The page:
An interview with accomplished director, Poonam Brah on her upcoming staged reading of Noor . . .
Who is your favourite character in Noor?
Noor herself. Noor was such a morally good and exemplary person who refused to cave in to torture and imprisonment. We had to find ways in to show her inner conflicts and journey so that we could bring her to life and understand the choices she made and what was driving her. Uniquely Noor was also an artistic and spiritual person, an accomplished musician, writer and Sufi. Fascinatingly, we discovered that it was these uniquely creative talents that enabled her to elude the enemy for so long and gave her a positive strength even when she was the last woman standing in Paris.
What do you want to communicate to the audience through the performance?
We feel a real affinity with Noor as a woman who was compelled to go beyond what she knew, to find her voice and it’s this rebellious spirit we want to capture.
How do you direct a staged performance, and what are the challenges?
As the actors will be reading the text and performing, the challenge is to lift the play off the page and give an overall sense of the power of Noor’s story.
Noor is based on a real-life story, did you know it before you become involved as a director?
I’d read of Noor’s story as a glamorous seeming spy in women’s magazines growing up and she was one of the only women of colour I associated with WW2. Her achievements were on my list of stories I wanted to explore when I started my own devising company. Then Kali Theatre handed me an earlier draft of Azma’s play in 2015 and I was hooked. Azma and I agreed to collaborate on making a play we hope to take to full production. We have been awarded an MCG Bursary to support us to make this bigger, more ambitious project, told from a female perspective.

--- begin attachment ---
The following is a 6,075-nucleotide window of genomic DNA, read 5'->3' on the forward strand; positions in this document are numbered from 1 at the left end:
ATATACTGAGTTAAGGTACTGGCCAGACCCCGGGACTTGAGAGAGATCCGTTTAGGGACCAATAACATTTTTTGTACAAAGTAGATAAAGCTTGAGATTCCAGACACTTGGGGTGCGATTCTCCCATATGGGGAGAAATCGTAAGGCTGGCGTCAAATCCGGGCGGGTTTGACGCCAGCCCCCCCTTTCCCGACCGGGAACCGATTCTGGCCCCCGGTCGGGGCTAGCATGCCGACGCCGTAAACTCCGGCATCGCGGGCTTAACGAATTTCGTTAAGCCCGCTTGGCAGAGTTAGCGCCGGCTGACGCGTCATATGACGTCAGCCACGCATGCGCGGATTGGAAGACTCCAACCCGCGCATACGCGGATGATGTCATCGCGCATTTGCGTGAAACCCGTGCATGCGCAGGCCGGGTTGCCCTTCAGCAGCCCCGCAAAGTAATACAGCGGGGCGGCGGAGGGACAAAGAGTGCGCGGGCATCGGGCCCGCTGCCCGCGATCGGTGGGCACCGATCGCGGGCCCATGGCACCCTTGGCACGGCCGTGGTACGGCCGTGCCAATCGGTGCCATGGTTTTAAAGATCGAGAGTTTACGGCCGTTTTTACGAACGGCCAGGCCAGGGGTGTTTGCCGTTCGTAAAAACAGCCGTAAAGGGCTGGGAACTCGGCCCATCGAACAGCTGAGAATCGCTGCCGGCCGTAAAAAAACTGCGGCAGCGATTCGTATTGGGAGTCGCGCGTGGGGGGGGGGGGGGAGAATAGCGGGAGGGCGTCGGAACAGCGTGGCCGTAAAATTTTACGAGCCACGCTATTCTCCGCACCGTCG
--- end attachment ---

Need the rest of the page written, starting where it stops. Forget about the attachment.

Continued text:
The WAR plays season is linked to the 70 year anniversary of the Universal Declaration of Human Rights . . .any reflections?
The real Noor Inayat Khan is a national and global icon for standing up to fascism for equal human rights for all. It’s been an enlightening experience to work on a story, which is about men and women from different faiths, allegiances and countries compelled to come together and risk everything to resist fascism, particularly in the time of Brexit.